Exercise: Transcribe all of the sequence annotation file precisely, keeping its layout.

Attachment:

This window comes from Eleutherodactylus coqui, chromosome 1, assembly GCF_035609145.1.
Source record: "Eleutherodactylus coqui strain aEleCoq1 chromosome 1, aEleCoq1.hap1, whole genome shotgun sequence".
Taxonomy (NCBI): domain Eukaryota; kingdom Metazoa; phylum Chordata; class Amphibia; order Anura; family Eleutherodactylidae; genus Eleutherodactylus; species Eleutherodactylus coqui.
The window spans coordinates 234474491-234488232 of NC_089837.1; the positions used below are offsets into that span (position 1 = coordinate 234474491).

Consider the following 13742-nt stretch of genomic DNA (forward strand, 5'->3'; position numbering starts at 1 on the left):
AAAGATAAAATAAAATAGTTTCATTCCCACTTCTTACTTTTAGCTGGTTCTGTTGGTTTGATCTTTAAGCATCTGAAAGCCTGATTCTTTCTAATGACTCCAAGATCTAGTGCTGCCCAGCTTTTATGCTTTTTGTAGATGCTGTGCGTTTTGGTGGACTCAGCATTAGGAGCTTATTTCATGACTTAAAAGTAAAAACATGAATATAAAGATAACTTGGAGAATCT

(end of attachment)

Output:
This window comes from Eleutherodactylus coqui, chromosome 1, assembly GCF_035609145.1.
Source record: "Eleutherodactylus coqui strain aEleCoq1 chromosome 1, aEleCoq1.hap1, whole genome shotgun sequence".
Taxonomy (NCBI): domain Eukaryota; kingdom Metazoa; phylum Chordata; class Amphibia; order Anura; family Eleutherodactylidae; genus Eleutherodactylus; species Eleutherodactylus coqui.
The window spans coordinates 234474491-234488232 of NC_089837.1; the positions used below are offsets into that span (position 1 = coordinate 234474491).

Consider the following 13742-nt stretch of genomic DNA (forward strand, 5'->3'; position numbering starts at 1 on the left):
AAAGATAAAATAAAATAGTTTCATTCCCACTTCTTACTTTTAGCTGGTTCTGTTGGTTTGATCTTTAAGCATCTGAAAGCCTGATTCTTTCTAATGACTCCAAGATCTAGTGCTGCCCAGCTTTTATGCTTTTTGTAGATGCTGTGCGTTTTGGTGGACTCAGCATTAGGAGCTTATTTCATGACTTAAAAGTAAAAACATGAATATAAAGATAACTTGGAGAATCT